button = webiopi().createMacroButton("forward", "Forward", "forward");

                button = webiopi().createMacroButton("reverse", "Reverse", "reverse");

                button = webiopi().createMacroButton("stop", "Stop", "stop");

                button = webiopi().createMacroButton("left", "Left", "left");

                button = webiopi().createMacroButton("right", "Right", "right");

                button = webiopi().createButton("speak", "Speak", speakText);

        function speakText() {
                var text = $('textarea#talk').val();
                webiopi().callMacro("speak", text);

    <div id="content" align="center">
        <textarea rows="5" cols="50" id="talk">Hello. My name is Roger. Nice to meet you.</textarea>


Written by Tim Corrigan

May 20th, 2013 at 12:41 pm

Posted in Technical

Tagged with ,

6 Responses to 'Raspberry Pi Tracked Robot – streaming video and text to speech'

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  1. Hello. At first, i am sorry for my bad english. I am from Czechia and i am fifteen years old.

    Your robot is amazing! I want to build it too. But how are you powering raspberry pi? Which cabel you are using for powering? MicroUSB? And which version of raspberry do you have? Model A or B?


    28 Apr 14 at 11:24 am

  2. Hi Jan,

    Glad you like the Robot! I’ve actually done quite a bit to it since this post and will try and post an update this week.

    But in the mean time to quickly answer your questions:
    It’s a Model B
    It’s powered by a 6 AA rechargeable battery pack which sits in the bottom of the chassis. This feeds 7.2V to the Raspirobot board which has a regulator that steps it down to the 5V needed by the Pi. More about the board in my first post here: http://timcorrigan.com/raspberry-pi-tracked-robot-phase-1/

    If you have any other questions feel free to ask and I wish you all the best with your own Robot project!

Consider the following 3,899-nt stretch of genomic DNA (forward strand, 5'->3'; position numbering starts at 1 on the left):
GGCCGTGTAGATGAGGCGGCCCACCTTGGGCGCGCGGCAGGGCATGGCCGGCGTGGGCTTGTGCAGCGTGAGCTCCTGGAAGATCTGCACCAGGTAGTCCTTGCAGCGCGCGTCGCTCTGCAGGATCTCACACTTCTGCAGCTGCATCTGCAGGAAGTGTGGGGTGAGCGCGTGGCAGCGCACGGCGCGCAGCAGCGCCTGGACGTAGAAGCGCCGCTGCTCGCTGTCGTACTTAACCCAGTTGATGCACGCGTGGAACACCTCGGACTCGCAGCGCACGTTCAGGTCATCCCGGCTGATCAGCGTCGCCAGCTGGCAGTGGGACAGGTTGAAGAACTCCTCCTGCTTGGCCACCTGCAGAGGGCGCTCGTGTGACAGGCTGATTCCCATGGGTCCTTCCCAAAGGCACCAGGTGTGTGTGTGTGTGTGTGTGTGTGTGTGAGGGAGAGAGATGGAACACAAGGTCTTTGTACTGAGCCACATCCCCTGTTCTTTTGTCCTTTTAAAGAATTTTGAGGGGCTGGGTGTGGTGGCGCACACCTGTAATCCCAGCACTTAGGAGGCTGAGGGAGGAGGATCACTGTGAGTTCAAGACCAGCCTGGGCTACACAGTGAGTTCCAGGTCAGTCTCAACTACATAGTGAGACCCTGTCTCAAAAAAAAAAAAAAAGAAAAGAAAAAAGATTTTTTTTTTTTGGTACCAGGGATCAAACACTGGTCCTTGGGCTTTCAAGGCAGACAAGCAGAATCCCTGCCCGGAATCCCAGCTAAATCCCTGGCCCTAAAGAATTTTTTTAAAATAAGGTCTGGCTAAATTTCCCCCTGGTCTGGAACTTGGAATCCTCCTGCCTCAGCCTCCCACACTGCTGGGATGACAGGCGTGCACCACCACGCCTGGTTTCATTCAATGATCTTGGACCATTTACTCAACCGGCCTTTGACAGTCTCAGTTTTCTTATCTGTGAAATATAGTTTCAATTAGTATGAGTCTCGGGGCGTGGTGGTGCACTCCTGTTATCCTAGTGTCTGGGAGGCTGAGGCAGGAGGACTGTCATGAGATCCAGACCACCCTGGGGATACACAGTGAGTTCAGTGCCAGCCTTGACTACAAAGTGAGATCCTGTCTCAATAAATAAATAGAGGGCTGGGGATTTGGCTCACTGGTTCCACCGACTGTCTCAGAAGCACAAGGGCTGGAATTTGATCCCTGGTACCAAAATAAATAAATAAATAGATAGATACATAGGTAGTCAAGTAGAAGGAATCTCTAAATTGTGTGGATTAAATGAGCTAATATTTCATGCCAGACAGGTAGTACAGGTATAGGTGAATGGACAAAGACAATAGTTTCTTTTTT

Tim Corrigan

    28 Apr 14 at 12:09 pm

  3. Hi there,

    I just had a question regarding the webiopi software, specifically how were you able to make the python script run on start up. any help would be greatly appreciated.

    Kind Regards, Ehtisham.


    15 Apr 15 at 1:11 pm

  4. Hi there Ehtisham,

    Webiopi can be run as a background service which can be set to start on boot:
    sudo update-rc.d webiopi defaults

    See: https://code.google.com/p/webiopi/wiki/INSTALL

    Good luck with it!

    Tim Corrigan

    25 Apr 15 at 11:16 am

  5. Hi!
    Have you used only one power source ( 6 AA batteries ) or several ones(one for pi, another for motors)? I’ve faced a problem that when I turn my motors on, my pi reboots(probably battery power was low) :(


    26 Apr 15 at 4:36 pm

  6. Hi Denis,

    Yes – just one power source of 6 AA batteries. These feed the Raspirobot board which has a built in regulator and powers both the Raspberry PI AND the motors. I did find the regulator got very hot though and experienced similar problems to you. So you can try adding a heatsink to the regulator on the raspberry PI robot board or even better upgrading it with a better regulator. See comments on https://www.sparkfun.com/products/11561 for more info. As suggested in those comments, I replaced mine with a Texas instruments UCC383T-5 which I got for free via their sample program and have had no power/heat problems since.

    Tim Corrigan

    26 May 15 at 9:40 am